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Jahangirizadeh v. Pazouki

Court of Appeals of Indiana

March 19, 2015

Parviz Jahangirizadeh, Appellant-Respondent,
v.
Fatemeh Pazouki, Appellee-Petitioner

Page 1179

Appeal from the Hamilton Superior Court. 29D02-0708-DR-900. Honorable Daniel Pfleging; The Honorable William P. Greenaway, Magistrate; The Honorable Wayne A. Sturtevant, Special Judge.

ATTORNEYS FOR APPELLANT: Ryan M. Spahr, Spahr Law Office, LLC; Eric J. Olson, Olson Law Office, LLC, Indianapolis, Indiana.

ATTORNEY FOR APPELLEE: Richard Ranucci, Indianapolis, IN.

Barnes, Judge. May, J., and Pyle, J., concur.

OPINION

Page 1180

Barnes, Judge.

Case Summary

[¶ 1] Parviz Jahangirizadeh appeals the trial court's dismissal of his motion to set aside the final decree dissolving his marriage to Fatemeh Pazouki. We affirm.

Issue

[¶ 2] The restated issue before us is whether the trial court properly refused to set aside the parties' dissolution decree based upon an allegation that Pazouki had failed to disclose marital assets prior to the decree's entry.

Facts

[¶ 3] In 2007, Pazouki filed a petition to dissolve her marriage to Jahangirizadeh. Shortly before the final hearing, Pazouki filed a financial declaration listing a number of assets. On May 23, 2008, the trial court entered a final dissolution decree that included orders regarding division of property, which required Jahangirizadeh to make an equalization payment of $57,513 to Pazouki.

[¶ 4] On May 7, 2014, Jahangirizadeh filed a " Motion to Set Aside" the dissolution decree under Indiana Trial Rule 60(B)(3) for fraud. App. p. 9. The motion alleged that thirty-five days after the decree was entered, Pazouki opened a business bank account with an initial deposit of $50,000. Jahangirizadeh claimed that, based on this deposit, Pazouki must have had assets that she failed to disclose during the dissolution proceedings but that should have been subject to division as marital property.

[¶ 5] Pazouki responded to this motion with a motion to dismiss, asserting that Jahangirizadeh's motion was untimely under Indiana Trial Rule 60(B)(3). The trial court subsequently dismissed Jahangirizadeh's motion with prejudice. Jahangirizadeh then filed a motion to reconsider. In this motion, Jahangirizadeh directed the trial court to an order issued on May 6, 2014, by a California trial court addressing a claim that Pazouki purportedly had loaned over $400,000 to her brother and her brother's wife.[1] The California court had rejected the claim, stating that Pazouki " was not a credible witness and lied on the witness stand about the purported loans." Id. at 27.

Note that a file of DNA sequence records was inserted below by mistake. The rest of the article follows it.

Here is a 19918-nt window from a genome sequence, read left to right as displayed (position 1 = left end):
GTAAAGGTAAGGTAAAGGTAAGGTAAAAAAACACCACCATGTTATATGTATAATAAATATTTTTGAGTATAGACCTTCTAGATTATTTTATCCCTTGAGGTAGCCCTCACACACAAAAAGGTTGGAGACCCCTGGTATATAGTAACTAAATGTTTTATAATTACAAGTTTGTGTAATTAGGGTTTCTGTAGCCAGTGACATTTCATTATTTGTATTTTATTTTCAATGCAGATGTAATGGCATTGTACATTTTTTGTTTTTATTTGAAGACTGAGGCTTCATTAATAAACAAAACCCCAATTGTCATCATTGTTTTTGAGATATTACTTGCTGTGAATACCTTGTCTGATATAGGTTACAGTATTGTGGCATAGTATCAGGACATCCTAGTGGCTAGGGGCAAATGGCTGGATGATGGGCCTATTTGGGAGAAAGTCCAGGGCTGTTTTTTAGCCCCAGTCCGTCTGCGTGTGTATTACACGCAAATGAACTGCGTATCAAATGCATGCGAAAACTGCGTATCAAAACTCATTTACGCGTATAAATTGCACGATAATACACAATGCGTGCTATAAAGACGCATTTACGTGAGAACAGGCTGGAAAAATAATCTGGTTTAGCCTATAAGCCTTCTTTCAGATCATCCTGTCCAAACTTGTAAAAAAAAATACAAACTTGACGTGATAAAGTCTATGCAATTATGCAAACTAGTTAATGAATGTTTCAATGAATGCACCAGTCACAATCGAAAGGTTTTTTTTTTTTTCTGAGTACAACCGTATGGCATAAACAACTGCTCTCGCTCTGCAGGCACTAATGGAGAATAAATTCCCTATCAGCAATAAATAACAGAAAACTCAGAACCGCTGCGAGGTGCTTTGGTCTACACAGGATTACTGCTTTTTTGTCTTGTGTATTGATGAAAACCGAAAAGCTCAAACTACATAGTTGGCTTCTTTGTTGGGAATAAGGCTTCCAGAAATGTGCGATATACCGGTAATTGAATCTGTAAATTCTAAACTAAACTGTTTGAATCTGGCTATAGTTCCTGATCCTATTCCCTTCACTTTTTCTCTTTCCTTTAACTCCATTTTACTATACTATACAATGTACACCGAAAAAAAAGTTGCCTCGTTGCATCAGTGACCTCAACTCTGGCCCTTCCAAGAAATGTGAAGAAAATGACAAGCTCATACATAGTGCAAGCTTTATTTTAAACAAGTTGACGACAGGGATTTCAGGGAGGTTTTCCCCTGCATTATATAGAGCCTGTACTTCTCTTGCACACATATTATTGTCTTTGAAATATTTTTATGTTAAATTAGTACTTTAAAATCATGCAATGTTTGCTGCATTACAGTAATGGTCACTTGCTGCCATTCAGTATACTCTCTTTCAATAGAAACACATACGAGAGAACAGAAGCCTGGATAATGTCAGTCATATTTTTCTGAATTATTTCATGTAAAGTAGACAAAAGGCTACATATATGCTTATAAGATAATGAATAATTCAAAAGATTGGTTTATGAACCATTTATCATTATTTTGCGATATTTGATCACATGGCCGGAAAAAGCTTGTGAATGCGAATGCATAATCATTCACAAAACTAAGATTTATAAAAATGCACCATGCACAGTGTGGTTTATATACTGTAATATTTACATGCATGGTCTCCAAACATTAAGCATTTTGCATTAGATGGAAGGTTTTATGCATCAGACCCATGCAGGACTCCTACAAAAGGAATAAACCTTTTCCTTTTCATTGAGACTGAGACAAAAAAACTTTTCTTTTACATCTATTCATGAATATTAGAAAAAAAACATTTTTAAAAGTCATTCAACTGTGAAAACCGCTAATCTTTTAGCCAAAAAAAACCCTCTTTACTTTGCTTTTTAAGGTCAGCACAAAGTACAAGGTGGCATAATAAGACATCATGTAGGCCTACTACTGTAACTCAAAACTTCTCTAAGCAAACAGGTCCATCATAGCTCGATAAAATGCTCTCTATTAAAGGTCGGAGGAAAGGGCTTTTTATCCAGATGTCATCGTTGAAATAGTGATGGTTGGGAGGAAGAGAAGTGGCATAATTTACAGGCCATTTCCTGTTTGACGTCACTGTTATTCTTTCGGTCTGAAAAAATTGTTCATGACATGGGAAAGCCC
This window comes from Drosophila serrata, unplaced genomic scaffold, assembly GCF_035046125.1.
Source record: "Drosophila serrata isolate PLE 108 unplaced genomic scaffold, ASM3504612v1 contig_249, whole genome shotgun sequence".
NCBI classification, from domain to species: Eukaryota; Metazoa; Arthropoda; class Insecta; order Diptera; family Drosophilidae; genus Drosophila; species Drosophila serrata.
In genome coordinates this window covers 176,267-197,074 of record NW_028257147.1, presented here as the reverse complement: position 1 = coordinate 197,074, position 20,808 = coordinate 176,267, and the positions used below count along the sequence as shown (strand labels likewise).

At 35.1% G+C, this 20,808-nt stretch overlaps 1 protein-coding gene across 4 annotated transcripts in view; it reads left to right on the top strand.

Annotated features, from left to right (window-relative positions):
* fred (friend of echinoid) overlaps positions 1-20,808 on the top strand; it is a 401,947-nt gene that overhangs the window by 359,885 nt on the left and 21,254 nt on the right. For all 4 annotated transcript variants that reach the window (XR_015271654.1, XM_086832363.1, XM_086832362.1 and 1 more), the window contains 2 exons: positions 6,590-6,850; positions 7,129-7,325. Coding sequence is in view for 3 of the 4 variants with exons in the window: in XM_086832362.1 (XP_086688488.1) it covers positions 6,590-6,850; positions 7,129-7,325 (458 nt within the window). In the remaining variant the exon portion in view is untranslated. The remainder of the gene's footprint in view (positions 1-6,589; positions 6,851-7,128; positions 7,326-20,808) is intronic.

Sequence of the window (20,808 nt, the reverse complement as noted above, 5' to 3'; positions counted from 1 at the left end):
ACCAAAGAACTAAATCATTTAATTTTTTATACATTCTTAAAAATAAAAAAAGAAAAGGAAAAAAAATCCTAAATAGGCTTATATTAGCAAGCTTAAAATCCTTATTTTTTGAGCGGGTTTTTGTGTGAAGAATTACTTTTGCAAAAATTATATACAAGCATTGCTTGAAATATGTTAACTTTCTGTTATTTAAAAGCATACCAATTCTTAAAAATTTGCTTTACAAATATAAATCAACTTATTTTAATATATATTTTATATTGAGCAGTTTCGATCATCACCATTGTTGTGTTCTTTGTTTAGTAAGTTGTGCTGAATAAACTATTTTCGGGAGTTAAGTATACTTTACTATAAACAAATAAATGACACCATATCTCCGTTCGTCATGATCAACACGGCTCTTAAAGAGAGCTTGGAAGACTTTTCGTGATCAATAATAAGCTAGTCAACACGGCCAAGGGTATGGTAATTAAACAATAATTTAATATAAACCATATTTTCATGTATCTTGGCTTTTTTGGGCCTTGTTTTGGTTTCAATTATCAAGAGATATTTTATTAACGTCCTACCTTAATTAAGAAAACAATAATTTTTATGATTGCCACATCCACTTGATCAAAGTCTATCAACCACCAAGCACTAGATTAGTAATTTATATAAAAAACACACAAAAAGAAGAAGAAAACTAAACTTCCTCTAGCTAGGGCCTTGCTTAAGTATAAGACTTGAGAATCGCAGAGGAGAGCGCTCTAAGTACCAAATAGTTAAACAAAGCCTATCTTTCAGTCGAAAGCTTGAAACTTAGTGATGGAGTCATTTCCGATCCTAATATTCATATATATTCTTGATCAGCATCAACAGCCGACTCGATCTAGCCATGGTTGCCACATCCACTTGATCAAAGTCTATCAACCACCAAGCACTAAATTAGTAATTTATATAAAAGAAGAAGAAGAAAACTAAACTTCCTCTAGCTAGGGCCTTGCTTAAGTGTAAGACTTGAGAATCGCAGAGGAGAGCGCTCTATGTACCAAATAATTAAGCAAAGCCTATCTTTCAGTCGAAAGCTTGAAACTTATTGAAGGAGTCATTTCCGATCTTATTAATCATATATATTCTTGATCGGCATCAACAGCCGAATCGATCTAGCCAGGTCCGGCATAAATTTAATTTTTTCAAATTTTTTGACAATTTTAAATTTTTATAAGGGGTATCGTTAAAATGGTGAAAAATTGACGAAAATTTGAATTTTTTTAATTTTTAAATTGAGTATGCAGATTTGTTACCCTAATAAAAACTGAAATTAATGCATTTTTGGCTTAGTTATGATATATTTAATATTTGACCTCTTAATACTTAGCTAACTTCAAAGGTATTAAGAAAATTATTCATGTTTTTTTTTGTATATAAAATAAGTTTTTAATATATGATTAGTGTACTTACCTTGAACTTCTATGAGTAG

Page 1181

[¶ 6] The trial court denied Jahangirizadeh's motion to reconsider. Jahangirizadeh then filed a motion to correct error, which the trial court also denied. Jahangirizadeh now appeals.

Analysis

[¶ 7] Jahangirizadeh contends the trial court erred in dismissing and thus effectively denying his motion for relief from judgment under Indiana Trial Rule 60(B).[2] Generally, we will review the denial of a Trial Rule 60 motion for an abuse of discretion. Wisner v. Laney, 984 N.E.2d 1201, 1205 (Ind. 2012). However, if a trial court's ruling is strictly based upon a paper record, we will review the ruling de novo because we are in as good a position as the trial court to determine the force and effect of the evidence. In re Adoption of C.B.M., 992 N.E.2d 687, 691 (Ind. 2013). The trial court here ruled solely upon a paper record, and so our review is de novo.

[¶ 8] Indiana Trial Rule 60(B)(3) provides that a judgment may be set aside for " fraud (whether heretofore denominated intrinsic or extrinsic), misrepresentation, or other misconduct of an adverse party . . . ." Additionally, a motion for relief from judgment under Trial Rule 60(B)(3) must be filed not more than one year after the judgment was entered. However, Trial Rule 60(B) contains a " savings clause" which provides, " This rule does not limit the power of a court to entertain an independent action to relieve a party from a judgment, order or proceeding or for fraud upon the court."

[¶ 9] In Stonger v. Sorrell, 776 N.E.2d 353 (Ind. 2002), our supreme court addressed the three ways that a motion to set aside a judgment for fraud can be raised, adopting analysis used by federal courts for Federal Rule of Civil Procedure 60(b)(3), which is nearly identical to Trial Rule 60(B)(3). First is a motion filed under subsection (3) of the Rule, which " may be based on any kind of fraud (intrinsic, extrinsic, or fraud on the court) so long as it is chargeable to an adverse party and has an adverse effect on the moving party." Stonger, 776 N.E.2d at 356. A motion under this Rule also must be filed in the court that issued the judgment, and it must be made within one year of the judgment. Id.

[¶ 10] Second, a party may file an independent action for fraud pursuant to traditional equitable principles. Id. " Independent actions are usually reserved for situations that do not meet the requirements for a motion made under" Rule 60(B)(3). Id. Such cases include ones where " (i) the fraud is not chargeable to an adverse party; (ii) the movant seeks relief from a court other than the rendering court; or, most often, (iii) the one-year time limit for Rule 60(b)(3) motions has expired." Id. An independent action for